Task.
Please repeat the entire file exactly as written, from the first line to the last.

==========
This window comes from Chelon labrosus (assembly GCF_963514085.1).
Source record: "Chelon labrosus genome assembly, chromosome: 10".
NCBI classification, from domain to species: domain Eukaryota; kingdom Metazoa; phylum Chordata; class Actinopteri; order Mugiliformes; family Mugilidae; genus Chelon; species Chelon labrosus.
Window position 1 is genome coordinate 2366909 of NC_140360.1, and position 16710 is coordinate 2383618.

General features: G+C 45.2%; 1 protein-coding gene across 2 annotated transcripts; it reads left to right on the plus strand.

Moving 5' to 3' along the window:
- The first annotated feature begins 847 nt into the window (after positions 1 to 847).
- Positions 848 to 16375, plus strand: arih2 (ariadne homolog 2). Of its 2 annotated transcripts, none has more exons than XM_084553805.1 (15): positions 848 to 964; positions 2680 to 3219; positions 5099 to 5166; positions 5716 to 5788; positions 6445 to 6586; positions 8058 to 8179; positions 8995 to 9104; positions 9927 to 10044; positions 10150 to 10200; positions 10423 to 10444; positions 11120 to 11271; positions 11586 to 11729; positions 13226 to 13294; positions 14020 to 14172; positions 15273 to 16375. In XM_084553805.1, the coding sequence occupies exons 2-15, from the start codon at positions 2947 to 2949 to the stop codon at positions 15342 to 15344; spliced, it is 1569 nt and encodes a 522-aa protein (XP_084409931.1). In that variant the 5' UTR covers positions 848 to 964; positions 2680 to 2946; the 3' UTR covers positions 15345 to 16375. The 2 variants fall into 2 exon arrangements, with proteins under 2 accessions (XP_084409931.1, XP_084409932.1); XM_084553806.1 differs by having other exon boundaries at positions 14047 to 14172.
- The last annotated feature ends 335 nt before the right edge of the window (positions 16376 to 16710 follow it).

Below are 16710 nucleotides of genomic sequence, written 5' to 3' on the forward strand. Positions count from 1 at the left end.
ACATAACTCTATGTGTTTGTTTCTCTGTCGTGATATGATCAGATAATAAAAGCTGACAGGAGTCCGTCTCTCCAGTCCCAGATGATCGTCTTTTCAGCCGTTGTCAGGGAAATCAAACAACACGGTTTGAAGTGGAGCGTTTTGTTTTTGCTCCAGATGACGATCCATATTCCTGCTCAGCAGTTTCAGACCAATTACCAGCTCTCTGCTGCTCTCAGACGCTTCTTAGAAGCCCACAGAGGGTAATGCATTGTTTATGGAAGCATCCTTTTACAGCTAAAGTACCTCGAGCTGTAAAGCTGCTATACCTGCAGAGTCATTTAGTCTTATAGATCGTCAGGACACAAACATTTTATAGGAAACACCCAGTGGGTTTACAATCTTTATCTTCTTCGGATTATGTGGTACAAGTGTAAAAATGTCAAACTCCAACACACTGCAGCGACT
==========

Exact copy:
This window comes from Chelon labrosus (assembly GCF_963514085.1).
Source record: "Chelon labrosus genome assembly, chromosome: 10".
NCBI classification, from domain to species: domain Eukaryota; kingdom Metazoa; phylum Chordata; class Actinopteri; order Mugiliformes; family Mugilidae; genus Chelon; species Chelon labrosus.
Window position 1 is genome coordinate 2366909 of NC_140360.1, and position 16710 is coordinate 2383618.

General features: G+C 45.2%; 1 protein-coding gene across 2 annotated transcripts; it reads left to right on the plus strand.

Moving 5' to 3' along the window:
- The first annotated feature begins 847 nt into the window (after positions 1 to 847).
- Positions 848 to 16375, plus strand: arih2 (ariadne homolog 2). Of its 2 annotated transcripts, none has more exons than XM_084553805.1 (15): positions 848 to 964; positions 2680 to 3219; positions 5099 to 5166; positions 5716 to 5788; positions 6445 to 6586; positions 8058 to 8179; positions 8995 to 9104; positions 9927 to 10044; positions 10150 to 10200; positions 10423 to 10444; positions 11120 to 11271; positions 11586 to 11729; positions 13226 to 13294; positions 14020 to 14172; positions 15273 to 16375. In XM_084553805.1, the coding sequence occupies exons 2-15, from the start codon at positions 2947 to 2949 to the stop codon at positions 15342 to 15344; spliced, it is 1569 nt and encodes a 522-aa protein (XP_084409931.1). In that variant the 5' UTR covers positions 848 to 964; positions 2680 to 2946; the 3' UTR covers positions 15345 to 16375. The 2 variants fall into 2 exon arrangements, with proteins under 2 accessions (XP_084409931.1, XP_084409932.1); XM_084553806.1 differs by having other exon boundaries at positions 14047 to 14172.
- The last annotated feature ends 335 nt before the right edge of the window (positions 16376 to 16710 follow it).

Below are 16710 nucleotides of genomic sequence, written 5' to 3' on the forward strand. Positions count from 1 at the left end.
ACATAACTCTATGTGTTTGTTTCTCTGTCGTGATATGATCAGATAATAAAAGCTGACAGGAGTCCGTCTCTCCAGTCCCAGATGATCGTCTTTTCAGCCGTTGTCAGGGAAATCAAACAACACGGTTTGAAGTGGAGCGTTTTGTTTTTGCTCCAGATGACGATCCATATTCCTGCTCAGCAGTTTCAGACCAATTACCAGCTCTCTGCTGCTCTCAGACGCTTCTTAGAAGCCCACAGAGGGTAATGCATTGTTTATGGAAGCATCCTTTTACAGCTAAAGTACCTCGAGCTGTAAAGCTGCTATACCTGCAGAGTCATTTAGTCTTATAGATCGTCAGGACACAAACATTTTATAGGAAACACCCAGTGGGTTTACAATCTTTATCTTCTTCGGATTATGTGGTACAAGTGTAAAAATGTCAAACTCCAACACACTGCAGCGACT